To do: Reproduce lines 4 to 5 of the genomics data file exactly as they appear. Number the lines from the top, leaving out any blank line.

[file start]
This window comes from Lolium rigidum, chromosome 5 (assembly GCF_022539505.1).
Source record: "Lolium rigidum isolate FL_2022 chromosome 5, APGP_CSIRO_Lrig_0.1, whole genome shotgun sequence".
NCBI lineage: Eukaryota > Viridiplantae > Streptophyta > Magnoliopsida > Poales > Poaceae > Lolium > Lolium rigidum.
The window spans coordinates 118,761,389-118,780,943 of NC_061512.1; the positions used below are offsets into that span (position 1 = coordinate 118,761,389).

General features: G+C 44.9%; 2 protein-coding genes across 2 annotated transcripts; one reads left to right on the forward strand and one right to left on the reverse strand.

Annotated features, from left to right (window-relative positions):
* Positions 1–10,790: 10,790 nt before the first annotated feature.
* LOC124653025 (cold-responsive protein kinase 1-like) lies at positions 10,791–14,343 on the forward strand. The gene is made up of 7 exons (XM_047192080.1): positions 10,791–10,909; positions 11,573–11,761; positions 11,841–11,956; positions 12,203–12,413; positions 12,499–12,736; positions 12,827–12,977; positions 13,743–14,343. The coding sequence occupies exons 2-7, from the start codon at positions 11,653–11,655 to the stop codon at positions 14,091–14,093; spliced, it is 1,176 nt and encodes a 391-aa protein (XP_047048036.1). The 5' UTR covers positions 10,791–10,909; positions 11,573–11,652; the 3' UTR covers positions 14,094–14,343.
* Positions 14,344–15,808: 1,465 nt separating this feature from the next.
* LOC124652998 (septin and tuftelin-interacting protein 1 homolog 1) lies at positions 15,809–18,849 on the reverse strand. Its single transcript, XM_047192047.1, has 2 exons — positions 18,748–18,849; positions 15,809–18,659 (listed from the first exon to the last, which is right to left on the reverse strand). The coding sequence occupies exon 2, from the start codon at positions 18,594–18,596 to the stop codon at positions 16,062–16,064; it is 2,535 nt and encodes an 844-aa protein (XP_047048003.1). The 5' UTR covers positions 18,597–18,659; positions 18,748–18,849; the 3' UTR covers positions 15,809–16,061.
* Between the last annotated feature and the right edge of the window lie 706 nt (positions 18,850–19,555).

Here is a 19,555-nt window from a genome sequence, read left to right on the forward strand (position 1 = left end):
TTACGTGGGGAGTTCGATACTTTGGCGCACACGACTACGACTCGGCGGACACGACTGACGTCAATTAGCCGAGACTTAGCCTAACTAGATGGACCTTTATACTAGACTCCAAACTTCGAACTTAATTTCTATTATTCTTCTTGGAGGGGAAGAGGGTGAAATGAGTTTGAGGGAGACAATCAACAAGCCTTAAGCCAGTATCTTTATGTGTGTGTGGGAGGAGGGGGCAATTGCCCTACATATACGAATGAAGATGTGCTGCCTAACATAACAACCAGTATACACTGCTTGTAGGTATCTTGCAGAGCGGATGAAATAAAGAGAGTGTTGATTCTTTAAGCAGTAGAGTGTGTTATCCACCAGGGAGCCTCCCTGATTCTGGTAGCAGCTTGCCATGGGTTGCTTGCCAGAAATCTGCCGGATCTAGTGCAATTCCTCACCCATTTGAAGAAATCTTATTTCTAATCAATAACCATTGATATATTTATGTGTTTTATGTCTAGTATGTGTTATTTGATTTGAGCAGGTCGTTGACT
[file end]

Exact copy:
The window spans coordinates 118,761,389-118,780,943 of NC_061512.1; the positions used below are offsets into that span (position 1 = coordinate 118,761,389).

General features: G+C 44.9%; 2 protein-coding genes across 2 annotated transcripts; one reads left to right on the forward strand and one right to left on the reverse strand.